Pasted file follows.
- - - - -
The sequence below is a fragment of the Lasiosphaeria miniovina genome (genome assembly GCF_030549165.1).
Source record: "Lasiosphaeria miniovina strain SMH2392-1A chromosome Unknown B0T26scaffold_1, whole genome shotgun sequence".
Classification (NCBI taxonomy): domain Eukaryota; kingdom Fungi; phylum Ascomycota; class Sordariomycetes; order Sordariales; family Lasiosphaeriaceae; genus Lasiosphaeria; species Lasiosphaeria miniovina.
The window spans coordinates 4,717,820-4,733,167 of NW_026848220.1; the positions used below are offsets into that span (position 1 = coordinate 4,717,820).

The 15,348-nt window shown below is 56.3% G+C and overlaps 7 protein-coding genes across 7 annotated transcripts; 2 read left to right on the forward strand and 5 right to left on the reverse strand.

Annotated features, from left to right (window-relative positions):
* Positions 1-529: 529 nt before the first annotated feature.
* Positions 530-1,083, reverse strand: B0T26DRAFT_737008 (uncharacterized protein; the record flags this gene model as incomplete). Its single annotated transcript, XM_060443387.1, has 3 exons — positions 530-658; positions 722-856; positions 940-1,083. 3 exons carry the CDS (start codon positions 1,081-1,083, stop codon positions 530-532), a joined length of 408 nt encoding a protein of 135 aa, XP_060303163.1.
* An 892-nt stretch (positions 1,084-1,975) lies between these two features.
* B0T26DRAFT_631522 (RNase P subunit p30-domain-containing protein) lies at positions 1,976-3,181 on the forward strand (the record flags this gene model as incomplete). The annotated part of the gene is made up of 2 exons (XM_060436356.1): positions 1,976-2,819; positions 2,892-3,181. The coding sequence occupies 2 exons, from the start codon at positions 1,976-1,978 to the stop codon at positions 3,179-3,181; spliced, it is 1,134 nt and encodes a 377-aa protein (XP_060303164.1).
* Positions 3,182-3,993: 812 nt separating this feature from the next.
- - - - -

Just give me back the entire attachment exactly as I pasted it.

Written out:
The sequence below is a fragment of the Lasiosphaeria miniovina genome (genome assembly GCF_030549165.1).
Source record: "Lasiosphaeria miniovina strain SMH2392-1A chromosome Unknown B0T26scaffold_1, whole genome shotgun sequence".
Classification (NCBI taxonomy): domain Eukaryota; kingdom Fungi; phylum Ascomycota; class Sordariomycetes; order Sordariales; family Lasiosphaeriaceae; genus Lasiosphaeria; species Lasiosphaeria miniovina.
The window spans coordinates 4,717,820-4,733,167 of NW_026848220.1; the positions used below are offsets into that span (position 1 = coordinate 4,717,820).

The 15,348-nt window shown below is 56.3% G+C and overlaps 7 protein-coding genes across 7 annotated transcripts; 2 read left to right on the forward strand and 5 right to left on the reverse strand.

Annotated features, from left to right (window-relative positions):
* Positions 1-529: 529 nt before the first annotated feature.
* Positions 530-1,083, reverse strand: B0T26DRAFT_737008 (uncharacterized protein; the record flags this gene model as incomplete). Its single annotated transcript, XM_060443387.1, has 3 exons — positions 530-658; positions 722-856; positions 940-1,083. 3 exons carry the CDS (start codon positions 1,081-1,083, stop codon positions 530-532), a joined length of 408 nt encoding a protein of 135 aa, XP_060303163.1.
* An 892-nt stretch (positions 1,084-1,975) lies between these two features.
* B0T26DRAFT_631522 (RNase P subunit p30-domain-containing protein) lies at positions 1,976-3,181 on the forward strand (the record flags this gene model as incomplete). The annotated part of the gene is made up of 2 exons (XM_060436356.1): positions 1,976-2,819; positions 2,892-3,181. The coding sequence occupies 2 exons, from the start codon at positions 1,976-1,978 to the stop codon at positions 3,179-3,181; spliced, it is 1,134 nt and encodes a 377-aa protein (XP_060303164.1).
* Positions 3,182-3,993: 812 nt separating this feature from the next.